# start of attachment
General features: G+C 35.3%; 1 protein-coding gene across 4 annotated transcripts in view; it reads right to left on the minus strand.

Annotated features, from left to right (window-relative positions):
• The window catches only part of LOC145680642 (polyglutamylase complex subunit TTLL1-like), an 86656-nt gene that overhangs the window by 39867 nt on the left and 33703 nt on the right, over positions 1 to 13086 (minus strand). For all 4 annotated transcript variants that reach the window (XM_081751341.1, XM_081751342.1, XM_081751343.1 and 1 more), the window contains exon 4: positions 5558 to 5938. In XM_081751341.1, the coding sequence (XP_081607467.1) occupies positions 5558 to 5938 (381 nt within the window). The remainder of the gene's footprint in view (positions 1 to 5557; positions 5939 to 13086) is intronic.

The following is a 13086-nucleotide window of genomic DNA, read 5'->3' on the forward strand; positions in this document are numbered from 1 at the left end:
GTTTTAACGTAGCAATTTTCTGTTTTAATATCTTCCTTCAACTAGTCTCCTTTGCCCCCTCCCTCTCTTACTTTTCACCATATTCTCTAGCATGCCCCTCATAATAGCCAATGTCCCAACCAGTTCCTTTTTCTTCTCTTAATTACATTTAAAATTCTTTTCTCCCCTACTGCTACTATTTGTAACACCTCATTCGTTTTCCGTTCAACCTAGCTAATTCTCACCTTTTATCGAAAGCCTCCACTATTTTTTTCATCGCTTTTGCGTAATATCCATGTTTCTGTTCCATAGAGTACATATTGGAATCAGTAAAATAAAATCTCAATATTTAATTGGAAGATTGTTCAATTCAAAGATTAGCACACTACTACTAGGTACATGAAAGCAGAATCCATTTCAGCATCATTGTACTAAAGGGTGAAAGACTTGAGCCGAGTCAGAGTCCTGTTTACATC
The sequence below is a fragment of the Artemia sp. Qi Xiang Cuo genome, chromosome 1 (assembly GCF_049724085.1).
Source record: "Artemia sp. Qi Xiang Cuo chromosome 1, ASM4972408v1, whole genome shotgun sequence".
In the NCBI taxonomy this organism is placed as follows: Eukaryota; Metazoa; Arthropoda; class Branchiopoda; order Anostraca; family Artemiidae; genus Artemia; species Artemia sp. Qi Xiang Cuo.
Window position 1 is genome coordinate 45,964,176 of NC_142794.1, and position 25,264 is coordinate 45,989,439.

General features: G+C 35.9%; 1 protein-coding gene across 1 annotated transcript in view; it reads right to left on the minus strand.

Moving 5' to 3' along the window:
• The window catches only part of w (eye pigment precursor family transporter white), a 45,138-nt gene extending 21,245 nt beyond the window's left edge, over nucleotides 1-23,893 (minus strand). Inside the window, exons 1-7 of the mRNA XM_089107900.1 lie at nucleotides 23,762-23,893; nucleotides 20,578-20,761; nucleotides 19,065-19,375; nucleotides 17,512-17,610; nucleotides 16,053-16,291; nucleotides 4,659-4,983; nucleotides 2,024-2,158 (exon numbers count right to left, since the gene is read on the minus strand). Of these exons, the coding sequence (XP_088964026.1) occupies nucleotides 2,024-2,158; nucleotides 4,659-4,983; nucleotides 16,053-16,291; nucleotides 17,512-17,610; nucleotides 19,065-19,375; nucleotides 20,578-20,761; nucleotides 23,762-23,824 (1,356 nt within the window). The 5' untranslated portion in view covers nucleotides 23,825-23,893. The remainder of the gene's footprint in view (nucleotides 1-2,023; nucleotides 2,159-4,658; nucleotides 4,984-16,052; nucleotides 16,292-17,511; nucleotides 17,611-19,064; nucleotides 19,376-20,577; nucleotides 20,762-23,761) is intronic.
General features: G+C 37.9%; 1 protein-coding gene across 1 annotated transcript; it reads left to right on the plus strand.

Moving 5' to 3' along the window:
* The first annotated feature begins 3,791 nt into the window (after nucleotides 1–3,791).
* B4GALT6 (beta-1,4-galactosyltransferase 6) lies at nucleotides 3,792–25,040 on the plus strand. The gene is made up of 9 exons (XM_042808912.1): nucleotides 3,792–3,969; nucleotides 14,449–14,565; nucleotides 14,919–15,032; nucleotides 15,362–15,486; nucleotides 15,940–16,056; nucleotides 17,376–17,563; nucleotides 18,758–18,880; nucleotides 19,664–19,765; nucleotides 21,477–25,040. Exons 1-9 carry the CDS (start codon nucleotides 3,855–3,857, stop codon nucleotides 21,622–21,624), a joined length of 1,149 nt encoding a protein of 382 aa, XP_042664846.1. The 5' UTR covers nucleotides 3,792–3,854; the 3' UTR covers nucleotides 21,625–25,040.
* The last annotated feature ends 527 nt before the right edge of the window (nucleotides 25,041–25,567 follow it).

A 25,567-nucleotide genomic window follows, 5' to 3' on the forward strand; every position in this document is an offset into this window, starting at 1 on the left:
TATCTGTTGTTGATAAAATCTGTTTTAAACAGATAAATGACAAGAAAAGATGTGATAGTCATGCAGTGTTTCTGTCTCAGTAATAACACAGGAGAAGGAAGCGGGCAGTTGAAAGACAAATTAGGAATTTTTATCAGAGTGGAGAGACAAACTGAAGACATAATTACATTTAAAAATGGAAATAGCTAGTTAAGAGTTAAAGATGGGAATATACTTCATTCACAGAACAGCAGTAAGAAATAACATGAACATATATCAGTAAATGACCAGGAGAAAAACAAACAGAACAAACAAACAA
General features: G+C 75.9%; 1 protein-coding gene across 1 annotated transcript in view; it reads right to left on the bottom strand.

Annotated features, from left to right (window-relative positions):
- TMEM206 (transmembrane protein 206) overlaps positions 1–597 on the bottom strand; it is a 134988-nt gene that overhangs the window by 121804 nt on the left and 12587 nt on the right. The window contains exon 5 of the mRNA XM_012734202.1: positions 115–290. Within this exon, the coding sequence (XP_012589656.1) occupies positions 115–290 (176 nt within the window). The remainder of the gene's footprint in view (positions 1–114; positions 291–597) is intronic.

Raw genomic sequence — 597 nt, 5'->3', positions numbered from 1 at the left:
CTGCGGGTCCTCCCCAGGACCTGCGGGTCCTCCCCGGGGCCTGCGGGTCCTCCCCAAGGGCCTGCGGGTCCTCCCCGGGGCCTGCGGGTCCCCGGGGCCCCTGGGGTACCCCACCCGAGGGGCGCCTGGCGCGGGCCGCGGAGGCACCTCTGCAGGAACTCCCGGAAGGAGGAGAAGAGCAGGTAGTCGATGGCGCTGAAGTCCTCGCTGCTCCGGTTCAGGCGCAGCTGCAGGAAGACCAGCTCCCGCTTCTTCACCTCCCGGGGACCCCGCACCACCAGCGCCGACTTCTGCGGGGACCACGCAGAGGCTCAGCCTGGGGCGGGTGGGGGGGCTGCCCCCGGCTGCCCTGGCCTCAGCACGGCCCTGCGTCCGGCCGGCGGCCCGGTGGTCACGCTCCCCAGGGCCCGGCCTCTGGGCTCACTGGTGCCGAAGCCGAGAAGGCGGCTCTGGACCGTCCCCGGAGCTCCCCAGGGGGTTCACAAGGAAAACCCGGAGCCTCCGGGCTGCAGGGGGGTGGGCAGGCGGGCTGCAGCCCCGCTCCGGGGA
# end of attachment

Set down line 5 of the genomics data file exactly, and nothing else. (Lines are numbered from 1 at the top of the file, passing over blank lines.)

GTTTTAACGTAGCAATTTTCTGTTTTAATATCTTCCTTCAACTAGTCTCCTTTGCCCCCTCCCTCTCTTACTTTTCACCATATTCTCTAGCATGCCCCTCATAATAGCCAATGTCCCAACCAGTTCCTTTTTCTTCTCTTAATTACATTTAAAATTCTTTTCTCCCCTACTGCTACTATTTGTAACACCTCATTCGTTTTCCGTTCAACCTAGCTAATTCTCACCTTTTATCGAAAGCCTCCACTATTTTTTTCATCGCTTTTGCGTAATATCCATGTTTCTGTTCCATAGAGTACATATTGGAATCAGTAAAATAAAATCTCAATATTTAATTGGAAGATTGTTCAATTCAAAGATTAGCACACTACTACTAGGTACATGAAAGCAGAATCCATTTCAGCATCATTGTACTAAAGGGTGAAAGACTTGAGCCGAGTCAGAGTCCTGTTTACATC